The term “about” means within an acceptable error range for the particular value as determined by one of ordinary skill in the art, which will depend in part on how the value is measured or determined, i.e., the limitations of the measurement system. For example, “about” can mean within an acceptable standard deviation, per the practice in the art. Alternatively, “about” can mean a range of up to ±20%, preferably up to ±10%, more preferably up to ±5%, and more preferably still up to ±1% of a given value. Alternatively, particularly with respect to biological systems or processes, the term can mean within an order of magnitude, preferably within 2-fold, of a value. Where particular values are described in the application and claims, unless otherwise stated, the term “about” is implicit and in this context means within an acceptable error range for the particular value.
The terms “detectable change” and “detectable difference” as used herein in relation to an expression level of a gene or gene product (e.g., a complement component) or in relation to a biological activity of a complement component means any statistically significant change or difference, respectfully, from an appropriate control or standard value. In a specific embodiment, a detectable change is at least a 1.5-fold change over an appropriate control as measured by any available technique such as hybridization or quantitative PCR.
As used herein, the term “specific binding” refers to the ability of one molecule, typically a nucleic acid molecule, a polypeptide (such as an antibody or immunospecific binding fragment thereof), or a small molecule, to bind to another specific molecule, even in the presence of many other diverse molecules. “Immunospecific binding” refers to the ability of an antibody, or immunospecific fragment thereof, to specifically bind to (or to be “specifically immunoreactive with”) its corresponding antigen.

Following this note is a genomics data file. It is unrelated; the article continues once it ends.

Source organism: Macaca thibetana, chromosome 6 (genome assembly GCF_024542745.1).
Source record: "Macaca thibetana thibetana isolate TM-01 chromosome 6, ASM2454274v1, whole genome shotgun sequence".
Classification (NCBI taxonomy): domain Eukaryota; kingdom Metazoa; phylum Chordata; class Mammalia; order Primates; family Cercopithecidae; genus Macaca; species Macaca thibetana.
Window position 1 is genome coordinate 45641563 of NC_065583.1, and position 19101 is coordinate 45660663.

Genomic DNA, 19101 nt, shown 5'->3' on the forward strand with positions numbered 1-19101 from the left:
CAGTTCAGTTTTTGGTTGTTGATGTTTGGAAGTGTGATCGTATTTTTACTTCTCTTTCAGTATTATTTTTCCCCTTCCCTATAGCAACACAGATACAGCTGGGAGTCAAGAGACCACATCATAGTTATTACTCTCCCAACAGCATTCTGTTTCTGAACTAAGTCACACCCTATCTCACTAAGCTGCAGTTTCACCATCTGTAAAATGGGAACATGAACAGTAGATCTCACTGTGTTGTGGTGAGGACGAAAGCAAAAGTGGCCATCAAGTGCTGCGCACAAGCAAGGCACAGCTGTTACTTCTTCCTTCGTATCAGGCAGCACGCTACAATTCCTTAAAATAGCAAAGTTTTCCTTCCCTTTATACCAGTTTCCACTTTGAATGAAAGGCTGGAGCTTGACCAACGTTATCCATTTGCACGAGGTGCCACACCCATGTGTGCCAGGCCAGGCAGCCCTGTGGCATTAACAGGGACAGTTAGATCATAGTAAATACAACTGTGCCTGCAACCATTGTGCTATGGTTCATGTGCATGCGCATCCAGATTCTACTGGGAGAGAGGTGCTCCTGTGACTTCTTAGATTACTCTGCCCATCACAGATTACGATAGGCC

“Endogenous” refers to any gene or gene product as it is naturally expressed or produced, respectively, inside an organism, tissue or cell.
In accordance with the present invention, there may be employed conventional molecular biology, microbiology, and recombinant DNA techniques within the skill of the art. See, e.g., Sambrook, Fritsch and Maniatis, Molecular Cloning: A Laboratory Manual, 2nd ed., Cold Spring Harbor Laboratory Press, Cold Spring Harbor, New York, 1989 (herein “Sambrook et al., 1989”); DNA Cloning: A Practical Approach, Volumes I and II (Glover ed. 1985); Oligonucleotide Synthesis (Gait ed. 1984); Nucleic Acid Hybridization (Hames and Higgins eds. 1985); Transcription And Translation (Hames and Higgins eds. 1984); Animal Cell Culture (Freshney ed. 1986); Immobilized Cells And Enzymes (IRL Press, 1986); B. Perbal, A Practical Guide To Molecular Cloning (1984); Ausubel et al. eds., Current Protocols in Molecular Biology, John Wiley and Sons, Inc. 1994; among others.
Oligonucleotides that interact (e.g., hybridize under standard conditions) with a nucleotide sequence encoding a complement component can be used to inhibit the expression of that complement component (e.g., by inhibiting transcription, splicing, transport; or translation or by promoting degradation of the corresponding mRNA). Such oligonucleotides can be antisense, RNA interference (RNAi), ribozyme, or triplex helix forming nucleotides. An oligonucleotide molecule can be used to “knock down” or “knock out” the expression of a complement component in a cell or tissue (e.g., in an animal model or in cultured cells). The Factor B antisense oligonucleotide described in U.S. patent application No. 2004038925 and the antisense oligonucleotides to C3 described in PCT Publication No. WO 03/066805 are examples of such oligonucleotides. RNAi, antisense, ribozyme, and triple helix technologies are described below.